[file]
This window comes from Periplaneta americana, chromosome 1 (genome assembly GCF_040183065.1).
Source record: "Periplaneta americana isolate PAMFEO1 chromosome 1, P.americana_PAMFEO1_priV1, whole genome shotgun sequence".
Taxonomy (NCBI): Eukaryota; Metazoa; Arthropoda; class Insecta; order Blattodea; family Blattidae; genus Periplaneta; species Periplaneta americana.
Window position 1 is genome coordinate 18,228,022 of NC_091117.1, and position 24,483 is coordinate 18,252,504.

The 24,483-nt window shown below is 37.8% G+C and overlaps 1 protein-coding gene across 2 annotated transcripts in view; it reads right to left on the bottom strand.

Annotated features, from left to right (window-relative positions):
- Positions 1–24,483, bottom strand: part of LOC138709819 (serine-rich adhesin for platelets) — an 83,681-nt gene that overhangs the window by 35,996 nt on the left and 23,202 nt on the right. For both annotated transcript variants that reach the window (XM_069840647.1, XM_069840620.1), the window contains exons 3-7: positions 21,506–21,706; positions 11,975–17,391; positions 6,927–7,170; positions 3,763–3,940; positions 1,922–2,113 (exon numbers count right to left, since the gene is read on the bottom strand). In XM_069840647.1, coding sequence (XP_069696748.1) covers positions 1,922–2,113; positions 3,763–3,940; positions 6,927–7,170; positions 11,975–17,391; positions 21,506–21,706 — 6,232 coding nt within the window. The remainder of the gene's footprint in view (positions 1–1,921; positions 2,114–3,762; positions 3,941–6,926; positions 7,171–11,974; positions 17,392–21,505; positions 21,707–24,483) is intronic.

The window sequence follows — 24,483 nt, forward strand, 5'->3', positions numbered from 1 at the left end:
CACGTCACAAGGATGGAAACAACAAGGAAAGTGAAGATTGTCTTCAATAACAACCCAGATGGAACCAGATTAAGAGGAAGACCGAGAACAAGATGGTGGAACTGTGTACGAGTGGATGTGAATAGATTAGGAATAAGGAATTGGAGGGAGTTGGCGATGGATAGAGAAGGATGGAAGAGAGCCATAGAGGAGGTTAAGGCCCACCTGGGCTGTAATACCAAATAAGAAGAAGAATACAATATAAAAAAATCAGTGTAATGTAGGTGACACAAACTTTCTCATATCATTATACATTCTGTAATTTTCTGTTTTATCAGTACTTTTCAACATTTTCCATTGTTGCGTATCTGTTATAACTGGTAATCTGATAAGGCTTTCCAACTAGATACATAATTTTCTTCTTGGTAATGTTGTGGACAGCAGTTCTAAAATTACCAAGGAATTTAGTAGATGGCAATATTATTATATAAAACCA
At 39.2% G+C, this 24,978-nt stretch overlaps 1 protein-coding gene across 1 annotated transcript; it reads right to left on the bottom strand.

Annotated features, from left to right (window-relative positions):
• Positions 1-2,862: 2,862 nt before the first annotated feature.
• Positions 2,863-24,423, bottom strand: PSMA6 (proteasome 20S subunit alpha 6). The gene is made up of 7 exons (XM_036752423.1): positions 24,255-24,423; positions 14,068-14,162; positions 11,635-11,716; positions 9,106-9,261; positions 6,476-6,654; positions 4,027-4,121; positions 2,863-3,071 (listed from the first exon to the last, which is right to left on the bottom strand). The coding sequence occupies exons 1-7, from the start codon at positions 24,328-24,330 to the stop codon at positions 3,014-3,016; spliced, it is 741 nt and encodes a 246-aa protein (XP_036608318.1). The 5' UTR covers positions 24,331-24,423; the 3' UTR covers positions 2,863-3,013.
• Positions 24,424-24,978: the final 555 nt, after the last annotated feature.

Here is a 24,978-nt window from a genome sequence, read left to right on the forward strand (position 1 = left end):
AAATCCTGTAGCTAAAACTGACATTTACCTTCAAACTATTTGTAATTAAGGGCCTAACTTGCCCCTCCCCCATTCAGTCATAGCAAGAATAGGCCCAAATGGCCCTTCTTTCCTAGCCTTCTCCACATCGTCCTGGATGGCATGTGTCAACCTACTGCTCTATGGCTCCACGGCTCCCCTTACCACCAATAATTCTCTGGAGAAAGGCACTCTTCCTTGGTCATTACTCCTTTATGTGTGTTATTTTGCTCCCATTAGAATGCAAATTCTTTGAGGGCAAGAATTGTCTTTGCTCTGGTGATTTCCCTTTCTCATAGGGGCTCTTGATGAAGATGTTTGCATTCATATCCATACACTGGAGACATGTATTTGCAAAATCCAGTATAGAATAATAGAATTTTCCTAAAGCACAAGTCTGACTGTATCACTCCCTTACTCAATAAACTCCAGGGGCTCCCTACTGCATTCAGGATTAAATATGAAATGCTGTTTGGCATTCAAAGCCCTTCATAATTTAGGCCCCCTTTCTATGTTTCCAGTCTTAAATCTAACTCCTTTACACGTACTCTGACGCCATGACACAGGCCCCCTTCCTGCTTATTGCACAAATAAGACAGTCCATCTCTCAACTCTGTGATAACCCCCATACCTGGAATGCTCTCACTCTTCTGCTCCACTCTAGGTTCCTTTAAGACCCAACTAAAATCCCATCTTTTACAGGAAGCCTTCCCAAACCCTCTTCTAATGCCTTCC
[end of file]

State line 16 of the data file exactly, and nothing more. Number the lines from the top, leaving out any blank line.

AAATCCTGTAGCTAAAACTGACATTTACCTTCAAACTATTTGTAATTAAGGGCCTAACTTGCCCCTCCCCCATTCAGTCATAGCAAGAATAGGCCCAAATGGCCCTTCTTTCCTAGCCTTCTCCACATCGTCCTGGATGGCATGTGTCAACCTACTGCTCTATGGCTCCACGGCTCCCCTTACCACCAATAATTCTCTGGAGAAAGGCACTCTTCCTTGGTCATTACTCCTTTATGTGTGTTATTTTGCTCCCATTAGAATGCAAATTCTTTGAGGGCAAGAATTGTCTTTGCTCTGGTGATTTCCCTTTCTCATAGGGGCTCTTGATGAAGATGTTTGCATTCATATCCATACACTGGAGACATGTATTTGCAAAATCCAGTATAGAATAATAGAATTTTCCTAAAGCACAAGTCTGACTGTATCACTCCCTTACTCAATAAACTCCAGGGGCTCCCTACTGCATTCAGGATTAAATATGAAATGCTGTTTGGCATTCAAAGCCCTTCATAATTTAGGCCCCCTTTCTATGTTTCCAGTCTTAAATCTAACTCCTTTACACGTACTCTGACGCCATGACACAGGCCCCCTTCCTGCTTATTGCACAAATAAGACAGTCCATCTCTCAACTCTGTGATAACCCCCATACCTGGAATGCTCTCACTCTTCTGCTCCACTCTAGGTTCCTTTAAGACCCAACTAAAATCCCATCTTTTACAGGAAGCCTTCCCAAACCCTCTTCTAATGCCTTCC